Charts of the Day: Beijing and Washington Frame Trade War Talks Differently
The Trump-Xi meeting on the sidelines of the G-20 Summit over the weekend has brought a temporary trade truce between the world’s two largest economies. While Beijing and Washington both called the meeting “highly successful,” the two governments have described the results quite differently in their respective statements.
To provide you with a more nuanced understanding of the Sunday meeting and the progress of trade talks, Caixin has put together a side-by-side comparison of the two statements, as well as the joint statement released in May following Vice Premier Liu He’s round of negotiations with U.S. Trade Representative Robert Lighthizer in Washington.
Graphic: Gao Baiyu/Caixin
The Ministry of Foreign Affairs emphasized the two sides’ consensus to work towards dismantling tariffs. However, it did not mention the 90-day deadline to reach a trade deal set by the Trump administration.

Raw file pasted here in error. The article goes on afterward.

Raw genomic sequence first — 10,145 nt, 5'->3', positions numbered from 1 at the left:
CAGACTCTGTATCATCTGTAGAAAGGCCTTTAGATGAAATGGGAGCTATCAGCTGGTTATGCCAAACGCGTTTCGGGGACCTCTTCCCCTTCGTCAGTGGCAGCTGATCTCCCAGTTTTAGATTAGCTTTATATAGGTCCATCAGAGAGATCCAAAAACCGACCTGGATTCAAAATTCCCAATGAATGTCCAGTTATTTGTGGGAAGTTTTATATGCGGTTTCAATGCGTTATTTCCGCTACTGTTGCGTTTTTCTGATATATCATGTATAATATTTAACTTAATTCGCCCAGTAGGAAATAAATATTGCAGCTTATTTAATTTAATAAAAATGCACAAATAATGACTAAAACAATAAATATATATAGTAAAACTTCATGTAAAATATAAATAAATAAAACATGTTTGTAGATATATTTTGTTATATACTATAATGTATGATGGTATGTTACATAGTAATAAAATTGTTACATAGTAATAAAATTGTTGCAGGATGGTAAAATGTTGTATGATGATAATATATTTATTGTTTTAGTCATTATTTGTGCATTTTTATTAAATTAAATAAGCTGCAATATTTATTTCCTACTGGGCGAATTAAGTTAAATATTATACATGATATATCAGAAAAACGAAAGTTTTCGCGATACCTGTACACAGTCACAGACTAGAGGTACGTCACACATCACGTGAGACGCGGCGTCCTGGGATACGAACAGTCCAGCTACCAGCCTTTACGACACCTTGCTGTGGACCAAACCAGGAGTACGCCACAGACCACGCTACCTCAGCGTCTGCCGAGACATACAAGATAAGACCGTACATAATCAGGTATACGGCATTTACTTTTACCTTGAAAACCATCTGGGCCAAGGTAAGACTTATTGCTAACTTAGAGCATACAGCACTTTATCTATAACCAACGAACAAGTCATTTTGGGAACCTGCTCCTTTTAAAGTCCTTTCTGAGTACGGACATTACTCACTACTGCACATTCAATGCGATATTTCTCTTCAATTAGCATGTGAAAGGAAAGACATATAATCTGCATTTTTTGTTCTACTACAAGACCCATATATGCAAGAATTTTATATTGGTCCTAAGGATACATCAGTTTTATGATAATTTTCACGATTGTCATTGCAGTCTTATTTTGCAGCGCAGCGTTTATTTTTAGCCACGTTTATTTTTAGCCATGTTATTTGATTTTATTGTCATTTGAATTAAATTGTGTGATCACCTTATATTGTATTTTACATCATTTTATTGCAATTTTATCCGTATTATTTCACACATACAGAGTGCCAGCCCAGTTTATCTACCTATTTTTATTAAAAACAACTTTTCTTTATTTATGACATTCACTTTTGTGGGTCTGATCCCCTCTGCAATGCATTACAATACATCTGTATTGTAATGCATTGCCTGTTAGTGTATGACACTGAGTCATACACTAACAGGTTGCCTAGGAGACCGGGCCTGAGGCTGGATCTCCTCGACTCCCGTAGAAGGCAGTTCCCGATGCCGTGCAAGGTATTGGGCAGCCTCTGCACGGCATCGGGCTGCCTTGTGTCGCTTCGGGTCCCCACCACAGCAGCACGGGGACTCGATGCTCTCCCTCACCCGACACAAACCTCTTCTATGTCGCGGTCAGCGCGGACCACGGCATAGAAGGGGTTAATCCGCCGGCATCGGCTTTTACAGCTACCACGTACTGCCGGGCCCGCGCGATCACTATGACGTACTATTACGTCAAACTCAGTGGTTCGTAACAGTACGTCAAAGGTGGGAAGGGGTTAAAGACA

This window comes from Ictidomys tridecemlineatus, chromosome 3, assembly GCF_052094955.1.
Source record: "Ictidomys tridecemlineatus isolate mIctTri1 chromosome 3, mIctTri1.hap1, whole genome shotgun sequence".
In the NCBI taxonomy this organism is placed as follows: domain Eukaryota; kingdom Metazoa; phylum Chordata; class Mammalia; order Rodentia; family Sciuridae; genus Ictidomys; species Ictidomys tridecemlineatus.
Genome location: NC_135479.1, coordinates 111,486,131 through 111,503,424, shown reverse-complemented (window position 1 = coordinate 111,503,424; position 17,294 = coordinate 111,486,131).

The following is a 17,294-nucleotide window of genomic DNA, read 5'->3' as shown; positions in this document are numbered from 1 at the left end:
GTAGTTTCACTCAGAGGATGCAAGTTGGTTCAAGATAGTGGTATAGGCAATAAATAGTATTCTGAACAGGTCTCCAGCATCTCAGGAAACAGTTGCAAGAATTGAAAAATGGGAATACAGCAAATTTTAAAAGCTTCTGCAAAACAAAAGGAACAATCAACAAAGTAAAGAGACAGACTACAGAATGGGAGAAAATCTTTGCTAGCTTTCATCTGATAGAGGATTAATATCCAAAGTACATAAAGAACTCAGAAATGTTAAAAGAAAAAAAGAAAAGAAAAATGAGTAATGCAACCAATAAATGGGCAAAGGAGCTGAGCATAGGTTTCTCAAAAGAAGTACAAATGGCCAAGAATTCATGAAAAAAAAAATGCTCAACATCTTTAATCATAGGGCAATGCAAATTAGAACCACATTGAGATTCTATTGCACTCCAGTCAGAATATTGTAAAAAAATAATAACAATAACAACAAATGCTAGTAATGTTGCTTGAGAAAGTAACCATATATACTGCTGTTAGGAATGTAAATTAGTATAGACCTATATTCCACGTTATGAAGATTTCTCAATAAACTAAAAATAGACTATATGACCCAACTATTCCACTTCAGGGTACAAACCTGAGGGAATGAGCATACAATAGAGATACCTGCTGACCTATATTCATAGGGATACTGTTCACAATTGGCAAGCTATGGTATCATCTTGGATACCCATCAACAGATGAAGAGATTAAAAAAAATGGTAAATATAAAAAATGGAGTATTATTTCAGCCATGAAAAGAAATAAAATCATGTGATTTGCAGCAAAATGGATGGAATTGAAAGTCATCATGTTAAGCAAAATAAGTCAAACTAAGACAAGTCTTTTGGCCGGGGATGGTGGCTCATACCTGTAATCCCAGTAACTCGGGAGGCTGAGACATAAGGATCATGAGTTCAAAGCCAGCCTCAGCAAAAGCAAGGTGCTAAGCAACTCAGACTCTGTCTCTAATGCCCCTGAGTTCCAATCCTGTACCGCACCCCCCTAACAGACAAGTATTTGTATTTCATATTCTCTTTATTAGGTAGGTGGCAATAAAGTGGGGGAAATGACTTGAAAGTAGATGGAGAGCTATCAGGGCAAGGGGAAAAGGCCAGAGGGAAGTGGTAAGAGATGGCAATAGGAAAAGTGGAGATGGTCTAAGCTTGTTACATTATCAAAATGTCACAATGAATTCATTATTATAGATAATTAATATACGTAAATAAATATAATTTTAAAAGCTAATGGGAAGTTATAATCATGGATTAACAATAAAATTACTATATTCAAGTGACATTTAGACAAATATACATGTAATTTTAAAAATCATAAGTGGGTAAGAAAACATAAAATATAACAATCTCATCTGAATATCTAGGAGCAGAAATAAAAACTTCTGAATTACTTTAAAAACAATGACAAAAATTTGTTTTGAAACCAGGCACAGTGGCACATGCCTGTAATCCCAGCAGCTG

In terms of increasing Chinese imports to help address America’s trade imbalances, the two countries did not differ much from the pledges made in May. Back then, China had promised to increase agricultural and energy transports from the U.S.
Although this time around, the U.S. was more specific and direct, saying that China has agreed to purchase a “very substantial amount” of agricultural, energy, industrial and other products from the U.S. Beijing did not gave any hint in its statement of how substantial the purchases will be.
Graphic: Gao Baiyu/Caixin
As for the upcoming negotiations on the two sides’ structural differences, the U.S. side has now pointed out specific areas that are expected to be discussed. Such areas include “forced technology transfer, intellectual property protection, non-tariff barriers, cyber intrusions and cyber theft, services and agriculture.”
Contact reporter Charlotte Yang (firstname.lastname@example.org)
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